verb (used with object), con·jured, con·jur·ing.
verb (used without object), con·jured, con·jur·ing.
QUIZ YOURSELF ON "WAS" VS. "WERE"!
Origin of conjure
OTHER WORDS FROM conjureun·con·jured, adjective
Words nearby conjure
Example sentences from the Web for conjure
Bethea is trying to conjure why all the senseless killing of both his family member and the cops as well.Protesters Demand Justice For Gurley As Gap Grows Between Cops and NYC|M.L. Nestel|December 28, 2014|DAILY BEAST
All of us can readily conjure up horror scenarios by the isolated person acting badly.
Movie Gale fails to conjure emotions more complicated than “oooh, what pretty eyes he has.”Team Peeta or Team Gale: Why the ‘Hunger Games’ Love Triangle Ruins ‘Mockingjay – Part 1’|Kevin Fallon|November 28, 2014|DAILY BEAST
Our bad guy is Weather Wizard (not a joke), who not only looks like Kurt Cobain but can use his palms to conjure angry storms.‘The Flash’ Review: Teen Angst Gets a Comic Book Quickie|Sujay Kumar|October 7, 2014|DAILY BEAST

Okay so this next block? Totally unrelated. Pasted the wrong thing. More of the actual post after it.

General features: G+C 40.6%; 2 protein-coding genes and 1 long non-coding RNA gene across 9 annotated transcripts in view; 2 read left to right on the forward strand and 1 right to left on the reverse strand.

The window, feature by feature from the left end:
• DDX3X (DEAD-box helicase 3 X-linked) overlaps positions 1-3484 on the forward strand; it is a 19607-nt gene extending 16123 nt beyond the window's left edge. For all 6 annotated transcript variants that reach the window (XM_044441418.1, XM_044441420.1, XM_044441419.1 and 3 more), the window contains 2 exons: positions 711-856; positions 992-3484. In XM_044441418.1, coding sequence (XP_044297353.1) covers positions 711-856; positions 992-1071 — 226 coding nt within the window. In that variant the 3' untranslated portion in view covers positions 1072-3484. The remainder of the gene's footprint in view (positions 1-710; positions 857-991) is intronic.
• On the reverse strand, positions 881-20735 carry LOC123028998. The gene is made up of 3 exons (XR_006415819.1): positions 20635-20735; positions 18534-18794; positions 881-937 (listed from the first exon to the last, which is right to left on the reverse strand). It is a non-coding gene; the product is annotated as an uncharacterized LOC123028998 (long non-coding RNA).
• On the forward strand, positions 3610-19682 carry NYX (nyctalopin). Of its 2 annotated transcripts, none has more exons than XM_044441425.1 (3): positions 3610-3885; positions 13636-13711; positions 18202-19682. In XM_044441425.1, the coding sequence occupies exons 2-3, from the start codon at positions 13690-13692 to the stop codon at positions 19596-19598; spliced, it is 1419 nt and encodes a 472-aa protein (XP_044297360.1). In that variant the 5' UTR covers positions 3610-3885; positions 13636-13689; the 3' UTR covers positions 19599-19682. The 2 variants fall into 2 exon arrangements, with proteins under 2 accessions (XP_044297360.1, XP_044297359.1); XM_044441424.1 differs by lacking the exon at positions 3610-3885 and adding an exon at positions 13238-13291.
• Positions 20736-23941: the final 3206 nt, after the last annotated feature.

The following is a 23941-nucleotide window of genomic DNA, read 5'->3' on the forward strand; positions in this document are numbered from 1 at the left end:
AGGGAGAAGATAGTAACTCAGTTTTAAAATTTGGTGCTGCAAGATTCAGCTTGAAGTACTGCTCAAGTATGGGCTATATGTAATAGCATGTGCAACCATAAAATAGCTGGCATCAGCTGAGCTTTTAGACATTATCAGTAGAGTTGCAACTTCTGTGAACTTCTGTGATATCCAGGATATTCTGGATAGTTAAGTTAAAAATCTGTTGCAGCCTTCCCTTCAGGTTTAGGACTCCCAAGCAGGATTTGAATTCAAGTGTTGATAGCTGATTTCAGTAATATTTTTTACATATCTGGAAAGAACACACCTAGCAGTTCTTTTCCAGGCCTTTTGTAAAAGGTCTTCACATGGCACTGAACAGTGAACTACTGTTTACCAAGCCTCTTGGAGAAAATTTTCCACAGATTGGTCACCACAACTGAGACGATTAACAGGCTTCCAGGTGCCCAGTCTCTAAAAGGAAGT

Performing with Weird Al was as much as a dream come true as I think I could conjure.
But if, in your tenderness for me, you sought to reserve aught to shelter me against poverty, I conjure you give it all!
There is none here but my God and you; and by his sacred name, I conjure you to remember your promise, and save my brother!The Spy|J. Fenimore Cooper
Or was it well to conjure up angelical or supernatural persons to repeat it?
Conjure up for me then, here and now, any sort of features whatsoever that please your fancy.Molly Make-Believe|Eleanor Hallowell Abbott
He was worse than the gossiping women, letting himself conjure up weird and incredible ideas.The Winning Clue|James Hay, Jr.
British Dictionary definitions for conjure
- a person thought to have great power or influence
- any name that excites the imagination